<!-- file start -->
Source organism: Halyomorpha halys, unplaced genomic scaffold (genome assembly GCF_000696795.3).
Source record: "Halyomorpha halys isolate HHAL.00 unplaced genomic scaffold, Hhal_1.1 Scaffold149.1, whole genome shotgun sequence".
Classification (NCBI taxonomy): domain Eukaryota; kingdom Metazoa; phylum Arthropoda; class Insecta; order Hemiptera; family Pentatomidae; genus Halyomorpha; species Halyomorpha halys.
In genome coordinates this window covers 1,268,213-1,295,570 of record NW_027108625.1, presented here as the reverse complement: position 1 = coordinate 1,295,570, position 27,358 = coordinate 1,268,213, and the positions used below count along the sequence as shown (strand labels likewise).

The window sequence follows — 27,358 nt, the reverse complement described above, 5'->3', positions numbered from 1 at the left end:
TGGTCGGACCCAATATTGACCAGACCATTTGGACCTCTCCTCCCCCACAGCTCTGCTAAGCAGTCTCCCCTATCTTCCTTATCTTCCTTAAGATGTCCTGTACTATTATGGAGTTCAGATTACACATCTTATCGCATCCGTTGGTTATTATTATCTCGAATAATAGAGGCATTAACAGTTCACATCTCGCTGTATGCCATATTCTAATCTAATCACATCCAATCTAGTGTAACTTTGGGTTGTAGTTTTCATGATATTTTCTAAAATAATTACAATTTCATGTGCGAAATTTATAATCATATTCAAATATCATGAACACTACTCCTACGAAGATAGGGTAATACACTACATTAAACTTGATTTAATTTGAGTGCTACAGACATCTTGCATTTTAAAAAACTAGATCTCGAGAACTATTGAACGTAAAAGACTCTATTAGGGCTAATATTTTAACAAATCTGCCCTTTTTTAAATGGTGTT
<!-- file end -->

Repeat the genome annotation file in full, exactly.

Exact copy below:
Source organism: Halyomorpha halys, unplaced genomic scaffold (genome assembly GCF_000696795.3).
Source record: "Halyomorpha halys isolate HHAL.00 unplaced genomic scaffold, Hhal_1.1 Scaffold149.1, whole genome shotgun sequence".
Classification (NCBI taxonomy): domain Eukaryota; kingdom Metazoa; phylum Arthropoda; class Insecta; order Hemiptera; family Pentatomidae; genus Halyomorpha; species Halyomorpha halys.
In genome coordinates this window covers 1,268,213-1,295,570 of record NW_027108625.1, presented here as the reverse complement: position 1 = coordinate 1,295,570, position 27,358 = coordinate 1,268,213, and the positions used below count along the sequence as shown (strand labels likewise).

The window sequence follows — 27,358 nt, the reverse complement described above, 5'->3', positions numbered from 1 at the left end:
TGGTCGGACCCAATATTGACCAGACCATTTGGACCTCTCCTCCCCCACAGCTCTGCTAAGCAGTCTCCCCTATCTTCCTTATCTTCCTTAAGATGTCCTGTACTATTATGGAGTTCAGATTACACATCTTATCGCATCCGTTGGTTATTATTATCTCGAATAATAGAGGCATTAACAGTTCACATCTCGCTGTATGCCATATTCTAATCTAATCACATCCAATCTAGTGTAACTTTGGGTTGTAGTTTTCATGATATTTTCTAAAATAATTACAATTTCATGTGCGAAATTTATAATCATATTCAAATATCATGAACACTACTCCTACGAAGATAGGGTAATACACTACATTAAACTTGATTTAATTTGAGTGCTACAGACATCTTGCATTTTAAAAAACTAGATCTCGAGAACTATTGAACGTAAAAGACTCTATTAGGGCTAATATTTTAACAAATCTGCCCTTTTTTAAATGGTGTT